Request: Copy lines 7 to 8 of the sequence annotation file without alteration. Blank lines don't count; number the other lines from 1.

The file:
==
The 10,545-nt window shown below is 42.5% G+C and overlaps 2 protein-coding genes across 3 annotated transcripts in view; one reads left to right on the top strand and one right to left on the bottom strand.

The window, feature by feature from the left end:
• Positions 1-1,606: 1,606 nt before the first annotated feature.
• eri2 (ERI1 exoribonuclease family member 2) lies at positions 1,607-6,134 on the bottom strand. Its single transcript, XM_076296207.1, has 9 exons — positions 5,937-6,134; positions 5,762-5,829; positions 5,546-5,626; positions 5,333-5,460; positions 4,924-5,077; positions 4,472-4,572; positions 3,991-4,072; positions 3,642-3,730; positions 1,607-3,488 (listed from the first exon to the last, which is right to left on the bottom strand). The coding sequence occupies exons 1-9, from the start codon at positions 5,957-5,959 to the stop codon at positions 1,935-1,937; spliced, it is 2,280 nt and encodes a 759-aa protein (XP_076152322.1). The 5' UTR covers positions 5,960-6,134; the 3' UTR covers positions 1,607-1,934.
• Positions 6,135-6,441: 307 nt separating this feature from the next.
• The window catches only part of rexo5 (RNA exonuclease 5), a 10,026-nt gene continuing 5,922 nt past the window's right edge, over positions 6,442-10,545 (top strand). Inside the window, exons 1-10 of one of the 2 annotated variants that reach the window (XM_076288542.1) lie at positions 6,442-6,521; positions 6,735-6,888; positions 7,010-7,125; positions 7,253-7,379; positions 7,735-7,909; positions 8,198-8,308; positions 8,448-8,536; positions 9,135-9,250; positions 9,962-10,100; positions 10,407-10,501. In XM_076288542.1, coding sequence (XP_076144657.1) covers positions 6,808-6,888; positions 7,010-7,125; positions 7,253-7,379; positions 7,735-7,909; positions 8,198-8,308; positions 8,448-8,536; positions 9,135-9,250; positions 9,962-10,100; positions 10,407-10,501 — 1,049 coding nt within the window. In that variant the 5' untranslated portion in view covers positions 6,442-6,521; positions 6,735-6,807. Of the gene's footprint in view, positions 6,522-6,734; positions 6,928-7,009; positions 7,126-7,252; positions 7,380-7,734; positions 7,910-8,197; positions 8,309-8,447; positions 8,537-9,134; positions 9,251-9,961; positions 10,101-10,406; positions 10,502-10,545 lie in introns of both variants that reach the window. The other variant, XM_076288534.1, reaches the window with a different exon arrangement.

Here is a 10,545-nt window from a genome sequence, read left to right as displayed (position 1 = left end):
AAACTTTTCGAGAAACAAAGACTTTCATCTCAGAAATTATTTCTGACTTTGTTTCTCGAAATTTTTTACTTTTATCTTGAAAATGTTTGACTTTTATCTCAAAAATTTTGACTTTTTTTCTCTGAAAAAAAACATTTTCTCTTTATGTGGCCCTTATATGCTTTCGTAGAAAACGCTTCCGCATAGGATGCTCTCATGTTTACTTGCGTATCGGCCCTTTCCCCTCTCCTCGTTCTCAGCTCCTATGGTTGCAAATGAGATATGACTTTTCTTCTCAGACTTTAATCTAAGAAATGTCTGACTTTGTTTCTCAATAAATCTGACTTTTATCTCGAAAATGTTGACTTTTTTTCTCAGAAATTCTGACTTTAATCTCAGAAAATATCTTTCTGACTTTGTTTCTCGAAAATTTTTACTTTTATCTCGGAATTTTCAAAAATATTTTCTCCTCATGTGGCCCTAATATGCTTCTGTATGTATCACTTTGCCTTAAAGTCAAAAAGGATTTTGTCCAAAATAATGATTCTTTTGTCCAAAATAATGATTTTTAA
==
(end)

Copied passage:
Here is a 10,545-nt window from a genome sequence, read left to right as displayed (position 1 = left end):
AAACTTTTCGAGAAACAAAGACTTTCATCTCAGAAATTATTTCTGACTTTGTTTCTCGAAATTTTTTACTTTTATCTTGAAAATGTTTGACTTTTATCTCAAAAATTTTGACTTTTTTTCTCTGAAAAAAAACATTTTCTCTTTATGTGGCCCTTATATGCTTTCGTAGAAAACGCTTCCGCATAGGATGCTCTCATGTTTACTTGCGTATCGGCCCTTTCCCCTCTCCTCGTTCTCAGCTCCTATGGTTGCAAATGAGATATGACTTTTCTTCTCAGACTTTAATCTAAGAAATGTCTGACTTTGTTTCTCAATAAATCTGACTTTTATCTCGAAAATGTTGACTTTTTTTCTCAGAAATTCTGACTTTAATCTCAGAAAATATCTTTCTGACTTTGTTTCTCGAAAATTTTTACTTTTATCTCGGAATTTTCAAAAATATTTTCTCCTCATGTGGCCCTAATATGCTTCTGTATGTATCACTTTGCCTTAAAGTCAAAAAGGATTTTGTCCAAAATAATGATTCTTTTGTCCAAAATAATGATTTTTAA